My first experience of a ghazal performance was at one of these parties. It was with a singer by the name of Mehdi Hassan. He sings in a very classical way, and he’s always accompanied by a harmonium, a small concertina piano, an instrument of the West, which was adopted by Indians as their instrument of choice.


TCR: How did music influence your translation? Did you listen to the ghazal in addition to reading it?

AD: Think of Shakespeare: you can read Shakespeare, and you can listen to a great actor perform [his work]. When that person performs, he is placing emphasis on words that you have not noticed before, or he is placing the emphasis in such a manner that you have not read them. The same experience applies to songs. You may hear pauses between the words that are not there in the original, only in the singing. It can help you to understand the poem better. When you listen, it opens your mind to new interpretations. I totally get lost in the music. I was attracted to certain poems not because I read them but because I heard them sung. It’s the passion, but it’s also the rhyming and the rhythm that catches your ear.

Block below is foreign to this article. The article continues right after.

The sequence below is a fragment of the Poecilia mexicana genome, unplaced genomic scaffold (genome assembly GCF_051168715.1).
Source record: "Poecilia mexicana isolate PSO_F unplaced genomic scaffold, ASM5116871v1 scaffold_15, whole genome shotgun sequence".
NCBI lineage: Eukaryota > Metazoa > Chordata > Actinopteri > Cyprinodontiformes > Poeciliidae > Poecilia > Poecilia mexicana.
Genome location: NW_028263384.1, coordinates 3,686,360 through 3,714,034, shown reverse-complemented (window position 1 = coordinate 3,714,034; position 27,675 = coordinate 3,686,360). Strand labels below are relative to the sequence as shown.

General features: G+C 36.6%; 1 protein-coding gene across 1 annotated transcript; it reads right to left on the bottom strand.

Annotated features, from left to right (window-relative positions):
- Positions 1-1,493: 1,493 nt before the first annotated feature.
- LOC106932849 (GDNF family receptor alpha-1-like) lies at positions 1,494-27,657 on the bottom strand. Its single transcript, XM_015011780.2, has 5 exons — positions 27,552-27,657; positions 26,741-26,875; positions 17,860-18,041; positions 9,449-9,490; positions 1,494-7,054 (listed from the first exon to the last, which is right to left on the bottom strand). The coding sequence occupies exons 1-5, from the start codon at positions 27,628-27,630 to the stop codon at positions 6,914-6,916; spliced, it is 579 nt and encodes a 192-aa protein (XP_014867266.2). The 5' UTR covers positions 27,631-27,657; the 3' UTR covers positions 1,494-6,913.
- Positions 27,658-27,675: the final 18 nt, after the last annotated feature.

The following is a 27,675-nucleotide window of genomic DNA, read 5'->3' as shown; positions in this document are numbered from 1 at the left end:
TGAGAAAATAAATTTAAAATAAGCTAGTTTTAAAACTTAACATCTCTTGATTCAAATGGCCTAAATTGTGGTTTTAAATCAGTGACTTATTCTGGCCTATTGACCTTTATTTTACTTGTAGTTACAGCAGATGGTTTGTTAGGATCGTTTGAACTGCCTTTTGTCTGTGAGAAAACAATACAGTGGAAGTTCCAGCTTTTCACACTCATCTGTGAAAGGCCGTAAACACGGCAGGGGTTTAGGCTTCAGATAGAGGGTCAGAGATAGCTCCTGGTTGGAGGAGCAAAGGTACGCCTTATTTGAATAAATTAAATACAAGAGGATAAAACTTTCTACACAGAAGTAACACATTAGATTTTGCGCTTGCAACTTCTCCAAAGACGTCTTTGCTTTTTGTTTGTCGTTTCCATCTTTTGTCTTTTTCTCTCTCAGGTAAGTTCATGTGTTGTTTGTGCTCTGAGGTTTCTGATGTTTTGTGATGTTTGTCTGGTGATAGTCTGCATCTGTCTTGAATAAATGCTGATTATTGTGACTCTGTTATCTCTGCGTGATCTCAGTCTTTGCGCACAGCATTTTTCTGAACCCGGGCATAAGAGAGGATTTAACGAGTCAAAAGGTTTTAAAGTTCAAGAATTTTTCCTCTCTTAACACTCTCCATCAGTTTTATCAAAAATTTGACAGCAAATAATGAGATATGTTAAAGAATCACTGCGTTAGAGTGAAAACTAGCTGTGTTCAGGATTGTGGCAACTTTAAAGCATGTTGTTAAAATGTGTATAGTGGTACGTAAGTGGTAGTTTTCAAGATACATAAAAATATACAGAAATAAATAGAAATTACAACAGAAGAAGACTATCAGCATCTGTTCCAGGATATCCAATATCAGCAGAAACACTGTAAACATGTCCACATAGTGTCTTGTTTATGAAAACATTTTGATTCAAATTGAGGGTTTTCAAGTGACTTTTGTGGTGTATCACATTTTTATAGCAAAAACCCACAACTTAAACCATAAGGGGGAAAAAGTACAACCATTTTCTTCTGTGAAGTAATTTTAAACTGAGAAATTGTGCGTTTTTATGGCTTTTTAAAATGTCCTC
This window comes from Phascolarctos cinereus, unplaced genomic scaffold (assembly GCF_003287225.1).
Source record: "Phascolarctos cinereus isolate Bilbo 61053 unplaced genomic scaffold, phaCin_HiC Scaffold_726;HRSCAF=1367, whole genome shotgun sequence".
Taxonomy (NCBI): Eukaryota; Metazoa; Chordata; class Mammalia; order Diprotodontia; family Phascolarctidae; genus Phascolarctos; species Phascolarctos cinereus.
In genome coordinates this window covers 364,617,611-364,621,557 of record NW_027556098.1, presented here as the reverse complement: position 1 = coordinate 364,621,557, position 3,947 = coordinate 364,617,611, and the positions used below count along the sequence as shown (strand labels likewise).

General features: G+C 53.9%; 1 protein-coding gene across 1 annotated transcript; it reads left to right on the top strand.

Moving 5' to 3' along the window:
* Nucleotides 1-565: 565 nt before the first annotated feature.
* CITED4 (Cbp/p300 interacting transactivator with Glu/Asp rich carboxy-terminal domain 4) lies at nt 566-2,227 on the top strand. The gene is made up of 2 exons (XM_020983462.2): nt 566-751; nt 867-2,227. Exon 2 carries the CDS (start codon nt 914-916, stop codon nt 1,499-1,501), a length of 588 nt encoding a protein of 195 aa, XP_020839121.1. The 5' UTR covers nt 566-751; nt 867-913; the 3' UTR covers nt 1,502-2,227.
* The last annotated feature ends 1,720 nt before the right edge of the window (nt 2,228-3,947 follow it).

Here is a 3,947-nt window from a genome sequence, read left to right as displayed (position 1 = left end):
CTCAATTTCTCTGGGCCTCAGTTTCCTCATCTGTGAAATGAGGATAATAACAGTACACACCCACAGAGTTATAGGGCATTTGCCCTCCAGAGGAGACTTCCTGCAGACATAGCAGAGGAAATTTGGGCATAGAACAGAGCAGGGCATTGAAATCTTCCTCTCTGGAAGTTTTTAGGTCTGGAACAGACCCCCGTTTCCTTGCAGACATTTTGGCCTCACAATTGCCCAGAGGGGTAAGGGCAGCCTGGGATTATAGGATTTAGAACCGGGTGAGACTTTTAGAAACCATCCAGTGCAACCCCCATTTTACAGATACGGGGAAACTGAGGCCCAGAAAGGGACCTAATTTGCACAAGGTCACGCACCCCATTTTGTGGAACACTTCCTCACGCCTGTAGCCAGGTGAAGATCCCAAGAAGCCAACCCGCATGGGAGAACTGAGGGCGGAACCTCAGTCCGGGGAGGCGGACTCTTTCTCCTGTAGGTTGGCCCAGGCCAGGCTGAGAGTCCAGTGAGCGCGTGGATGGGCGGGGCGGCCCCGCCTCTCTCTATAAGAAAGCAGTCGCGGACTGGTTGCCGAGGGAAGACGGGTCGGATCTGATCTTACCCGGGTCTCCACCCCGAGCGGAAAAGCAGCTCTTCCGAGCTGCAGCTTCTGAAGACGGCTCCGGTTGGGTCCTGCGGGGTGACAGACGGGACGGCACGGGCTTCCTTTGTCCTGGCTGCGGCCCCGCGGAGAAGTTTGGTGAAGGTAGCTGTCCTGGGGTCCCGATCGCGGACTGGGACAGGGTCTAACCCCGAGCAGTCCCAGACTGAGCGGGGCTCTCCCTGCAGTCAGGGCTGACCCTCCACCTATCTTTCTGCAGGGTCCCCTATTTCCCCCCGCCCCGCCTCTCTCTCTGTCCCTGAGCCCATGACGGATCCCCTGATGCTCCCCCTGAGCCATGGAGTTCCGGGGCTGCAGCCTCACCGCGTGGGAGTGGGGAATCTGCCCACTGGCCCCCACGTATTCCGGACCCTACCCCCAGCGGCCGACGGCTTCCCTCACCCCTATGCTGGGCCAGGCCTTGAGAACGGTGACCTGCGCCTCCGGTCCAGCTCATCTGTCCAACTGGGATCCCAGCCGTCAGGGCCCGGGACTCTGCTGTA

TCR: The theme of unrequited love comes up often in the ghazal. Why is that theme so powerful?

AD: In the ghazal, the woman, or the beloved, is always seen as someone who is unattainable. It is in that unattainability that there is pathos and drama. If it were fulfilled, then there would be nothing to write about except being very happy. [Percy] Shelley is the one who writes, “Sweetest songs always tell us saddest thoughts.” Grief touches all of us more so than joy.